My suspicion is that Ido Ziv is probably the type of guy who has more frequent flier miles than he knows what to do with. The percussionist’s new album Assiya draws intercontinental inspiration from all over the globe, with a wide range of native rhythms and eclectic instrumentation to fill out his particularly holistic vision of what the world’s music sounds like. There is a rambling mix of east and west, old and new, that at times is completely incoherent. But sometimes, when incoherence doesn’t become irritating, it can be a strength. On the CD, Ziv pastes together sounds from Africa, Latin America, the Caribbean, Europe, and beyond, making a collage of discoveries both from native musicians as well as from rhythms of the street and from inside the discotheques.

Wisely, Ido Ziv does not feel the need to take center stage. Percussion can be a perfect additive - the secret sauce that makes great music what it is. Taken too far though, it risks devolving into a monotonous drum circle, which is fine for the park, but not for great music. Ziv seems to sense this from the cover of the album to the music contained within. It says “Ido Ziv and Friends” on the sleeve, and the musicians surrounding Ido are given almost top billing. This is particularly true of Ari Mendes who layers beautiful acoustic, electric, and bass guitar work throughout the album and shares songwriting duties on many of the tracks. Ziv shows a true musical appreciation of both the roots of his songs and the players he’s enlisted to play them.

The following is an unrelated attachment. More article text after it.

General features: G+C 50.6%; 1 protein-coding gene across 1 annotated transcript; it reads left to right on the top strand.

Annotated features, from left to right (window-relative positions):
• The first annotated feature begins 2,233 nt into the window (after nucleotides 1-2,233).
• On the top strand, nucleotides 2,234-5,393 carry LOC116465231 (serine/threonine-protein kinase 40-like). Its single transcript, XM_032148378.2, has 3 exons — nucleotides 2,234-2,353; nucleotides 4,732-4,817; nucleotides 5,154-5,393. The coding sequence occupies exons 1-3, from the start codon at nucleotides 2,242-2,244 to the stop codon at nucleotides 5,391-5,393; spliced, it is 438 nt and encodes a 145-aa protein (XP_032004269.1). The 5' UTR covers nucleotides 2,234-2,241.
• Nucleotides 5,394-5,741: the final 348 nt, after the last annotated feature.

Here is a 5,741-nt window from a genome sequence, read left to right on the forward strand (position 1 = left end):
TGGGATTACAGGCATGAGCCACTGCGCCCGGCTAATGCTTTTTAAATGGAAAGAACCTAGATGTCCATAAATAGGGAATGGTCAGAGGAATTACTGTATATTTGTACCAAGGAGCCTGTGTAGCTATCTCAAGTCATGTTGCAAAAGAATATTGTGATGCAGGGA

The songs themselves vary across the spectrum. Simple African rhythms butt heads with electronic and sampled percussion on “It Don’t Come Easy” featuring vocals by M’Mah Doumbouya. Whistles and pipes of a Celtic reel whoosh into the strobing pulses of rave music on “Reelwind,” and syrupy saxophones and a funky bass guitar jazz up the congas and djembe on “Cheetah Surprise.” The result is a wonderfully schizophrenic carpet ride. Imagine a magical radio tuned to every music in the world and a crazy percussionist quickly shifting from one station to the next and back again so that the sounds of planet Earth form one continuous sound – that is what Assiya is.

Aaron Stein
JamBase | New York
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[Published on: 8/2/05]

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